Another type of saving

One of the best parts of this time of year is the start of ‘daylight saving’.

Being a nation where we have so much daylight it makes sense to make the most of it.

Let’s face it – there are so many advantages. You can do more of the things you love after work and on the weekends because of the extra daylight; you can spend more daylight time with family and friends. And have you ever noticed how most people seem happier because of all this?

But isn’t it funny that while we love this sort of saving – we’re not so keen when it comes to other types of saving?

What if we exchanged the word daylight for ‘money’? Go on – re–read the last few sentences but put the word money in where you see the word daylight.

Did you see it? The benefits are the same!

So why don’t we embrace the habit of saving money with the same spirit that we approach daylight saving? Who knows – we just might love it also.

 

 

©   Carmel McCartin – Budget Bitch

And don’t forget – (The views expressed in this blog are the personal opinions of the author. Don’t rely on them to make financial decisions; you have to make up your own mind. If you don’t like the content – then either stop reading or send me an email)

It’s all in the planning

With all the ‘finance’ information that has come across my desk this year there are two things that have stood out thus far –

  • Australians who are unprepared for retirement, risk a significant change in their lifestyle
  • As life expectancy increases and the population ages, planning for retirement continues to be ignored

These issues will become quite significant for many people in the very near future.

Because life expectancy is now over 80 for both men and women, the way people plan for their retirement needs to change. This is even more critical as the first wave of Baby Boomers is aged between 50 and 69 years old and many are starting to think about retiring from the workforce.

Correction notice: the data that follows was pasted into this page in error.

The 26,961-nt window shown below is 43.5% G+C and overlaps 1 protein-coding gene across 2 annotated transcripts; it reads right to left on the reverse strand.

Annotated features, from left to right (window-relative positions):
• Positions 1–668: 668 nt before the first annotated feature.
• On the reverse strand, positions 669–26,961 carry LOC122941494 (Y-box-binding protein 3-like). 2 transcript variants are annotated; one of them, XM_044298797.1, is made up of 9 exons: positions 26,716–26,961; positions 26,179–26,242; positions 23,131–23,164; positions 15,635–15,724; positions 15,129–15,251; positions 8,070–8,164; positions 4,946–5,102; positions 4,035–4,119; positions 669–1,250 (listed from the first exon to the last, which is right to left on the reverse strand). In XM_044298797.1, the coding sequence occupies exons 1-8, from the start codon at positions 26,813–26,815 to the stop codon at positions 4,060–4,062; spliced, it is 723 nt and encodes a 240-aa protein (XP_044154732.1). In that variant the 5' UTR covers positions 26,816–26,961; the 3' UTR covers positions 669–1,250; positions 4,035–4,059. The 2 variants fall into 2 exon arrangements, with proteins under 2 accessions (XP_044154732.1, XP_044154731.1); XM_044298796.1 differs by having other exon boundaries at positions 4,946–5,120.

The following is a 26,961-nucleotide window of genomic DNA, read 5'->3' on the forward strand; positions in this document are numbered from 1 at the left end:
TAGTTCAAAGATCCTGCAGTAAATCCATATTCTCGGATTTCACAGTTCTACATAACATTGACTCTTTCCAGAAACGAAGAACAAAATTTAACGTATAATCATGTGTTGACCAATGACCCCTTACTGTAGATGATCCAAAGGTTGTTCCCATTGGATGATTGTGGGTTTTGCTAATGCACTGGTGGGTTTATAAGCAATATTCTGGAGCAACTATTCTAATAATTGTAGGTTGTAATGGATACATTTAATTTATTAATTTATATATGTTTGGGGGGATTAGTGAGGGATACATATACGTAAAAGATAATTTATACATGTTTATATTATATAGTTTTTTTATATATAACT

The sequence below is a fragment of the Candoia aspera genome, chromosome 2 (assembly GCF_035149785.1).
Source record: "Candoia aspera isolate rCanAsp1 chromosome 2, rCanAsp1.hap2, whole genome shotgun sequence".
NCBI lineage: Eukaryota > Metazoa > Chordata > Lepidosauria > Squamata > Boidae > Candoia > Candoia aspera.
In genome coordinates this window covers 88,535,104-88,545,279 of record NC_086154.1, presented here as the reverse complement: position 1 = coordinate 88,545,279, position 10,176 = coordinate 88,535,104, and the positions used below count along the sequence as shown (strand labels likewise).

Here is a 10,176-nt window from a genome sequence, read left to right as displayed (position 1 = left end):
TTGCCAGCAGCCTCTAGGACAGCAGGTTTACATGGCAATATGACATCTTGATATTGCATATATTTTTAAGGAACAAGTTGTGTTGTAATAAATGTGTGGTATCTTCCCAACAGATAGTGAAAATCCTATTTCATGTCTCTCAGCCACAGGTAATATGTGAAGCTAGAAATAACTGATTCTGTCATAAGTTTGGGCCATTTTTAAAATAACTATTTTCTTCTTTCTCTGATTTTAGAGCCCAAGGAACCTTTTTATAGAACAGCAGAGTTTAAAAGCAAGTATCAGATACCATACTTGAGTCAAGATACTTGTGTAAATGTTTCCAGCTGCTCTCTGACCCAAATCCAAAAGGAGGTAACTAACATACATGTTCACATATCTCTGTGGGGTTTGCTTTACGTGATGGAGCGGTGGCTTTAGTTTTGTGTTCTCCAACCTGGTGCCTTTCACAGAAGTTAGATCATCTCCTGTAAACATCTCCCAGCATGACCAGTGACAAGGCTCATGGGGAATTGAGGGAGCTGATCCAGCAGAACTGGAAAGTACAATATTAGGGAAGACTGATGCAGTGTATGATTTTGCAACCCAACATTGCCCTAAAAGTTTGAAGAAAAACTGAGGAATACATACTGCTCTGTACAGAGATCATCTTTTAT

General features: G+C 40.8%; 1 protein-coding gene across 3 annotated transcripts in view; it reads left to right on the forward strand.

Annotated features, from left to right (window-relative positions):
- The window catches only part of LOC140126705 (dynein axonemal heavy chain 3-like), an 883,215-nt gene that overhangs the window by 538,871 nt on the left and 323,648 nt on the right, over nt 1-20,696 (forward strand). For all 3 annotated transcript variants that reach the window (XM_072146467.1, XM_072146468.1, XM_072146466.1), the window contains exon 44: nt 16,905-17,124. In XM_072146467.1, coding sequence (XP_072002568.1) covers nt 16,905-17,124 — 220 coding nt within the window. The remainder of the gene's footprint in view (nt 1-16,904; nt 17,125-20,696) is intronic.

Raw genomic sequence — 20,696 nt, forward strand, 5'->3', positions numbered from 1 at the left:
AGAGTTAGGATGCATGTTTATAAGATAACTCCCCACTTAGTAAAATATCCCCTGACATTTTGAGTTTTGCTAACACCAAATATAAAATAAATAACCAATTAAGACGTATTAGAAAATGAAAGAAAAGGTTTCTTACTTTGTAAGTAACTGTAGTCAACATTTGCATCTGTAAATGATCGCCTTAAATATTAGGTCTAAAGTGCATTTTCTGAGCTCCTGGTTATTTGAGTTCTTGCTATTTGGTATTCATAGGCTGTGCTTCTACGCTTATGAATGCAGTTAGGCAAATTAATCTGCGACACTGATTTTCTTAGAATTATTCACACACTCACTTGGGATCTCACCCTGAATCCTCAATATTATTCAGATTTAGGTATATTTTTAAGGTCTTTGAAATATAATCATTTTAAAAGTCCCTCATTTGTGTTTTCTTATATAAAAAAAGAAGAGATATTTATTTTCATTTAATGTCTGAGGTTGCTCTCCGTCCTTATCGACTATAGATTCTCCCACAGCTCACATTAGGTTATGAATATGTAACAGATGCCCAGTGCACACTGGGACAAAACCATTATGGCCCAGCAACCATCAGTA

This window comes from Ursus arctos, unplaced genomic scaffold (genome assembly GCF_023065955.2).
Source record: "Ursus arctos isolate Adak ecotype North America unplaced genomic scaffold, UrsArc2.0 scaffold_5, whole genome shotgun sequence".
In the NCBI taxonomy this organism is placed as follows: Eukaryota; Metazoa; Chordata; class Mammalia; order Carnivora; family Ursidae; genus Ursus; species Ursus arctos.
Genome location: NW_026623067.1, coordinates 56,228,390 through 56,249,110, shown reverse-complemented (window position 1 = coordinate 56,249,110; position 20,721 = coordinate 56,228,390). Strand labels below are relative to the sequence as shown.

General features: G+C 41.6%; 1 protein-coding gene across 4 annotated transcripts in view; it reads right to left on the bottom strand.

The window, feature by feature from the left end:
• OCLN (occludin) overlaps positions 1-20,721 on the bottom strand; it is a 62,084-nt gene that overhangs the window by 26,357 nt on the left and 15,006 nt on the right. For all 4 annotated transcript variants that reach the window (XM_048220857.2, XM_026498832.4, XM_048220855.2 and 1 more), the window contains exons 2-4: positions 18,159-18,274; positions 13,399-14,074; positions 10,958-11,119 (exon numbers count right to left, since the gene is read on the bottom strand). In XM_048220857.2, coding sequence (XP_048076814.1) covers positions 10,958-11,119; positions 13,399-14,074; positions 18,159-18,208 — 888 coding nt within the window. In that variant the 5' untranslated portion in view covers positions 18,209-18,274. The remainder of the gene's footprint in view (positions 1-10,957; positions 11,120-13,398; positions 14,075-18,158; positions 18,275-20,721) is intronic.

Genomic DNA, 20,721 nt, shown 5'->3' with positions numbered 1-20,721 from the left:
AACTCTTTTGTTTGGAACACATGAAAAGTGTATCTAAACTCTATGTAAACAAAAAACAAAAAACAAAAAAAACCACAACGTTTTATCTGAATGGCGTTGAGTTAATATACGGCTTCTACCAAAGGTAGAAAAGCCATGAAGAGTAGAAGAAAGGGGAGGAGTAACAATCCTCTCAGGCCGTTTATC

Obviously financial security is a key factor in making decisions about when to retire. For many people it’s important to be able to maintain the same lifestyle that they have become accustomed to before retirement.

Because interest rates are so low, it is now quite difficult to live from savings alone. That is of course, if you have a considerable amount of money put aside which can be invested to create a steady stream of income.

Some Australians have sought to invest in bricks & mortar via residential property to fund their future.  If you’re retired and own the property outright, this can help to provide a monthly income, tax breaks and perhaps some potential for capital gains.

You can also find information about how commercial real estate is becoming accessible as an investment through unlisted property funds.  And of course, there is information available about shares and the stock market and various other income making schemes.

When you are no longer in the workforce and receiving a regular pay-packet, you will need some form of regular income.

Regardless of all the information that you hear and read about, the one thing that won’t change into the future is the need to adjust your lifestyle to suit the retirement income that you have. And the first way to do this is by careful consideration of how you will spend your money.

Today, you can easily address those two retirement concerns that I mentioned earlier –

  • A simple household budget now (before you retire) can put some money into a savings account. That will help in the future.
  • And for those who have already retired? A simple household budget will help take the ‘struggle’ out of meeting basic expenses and managing your money on a daily basis.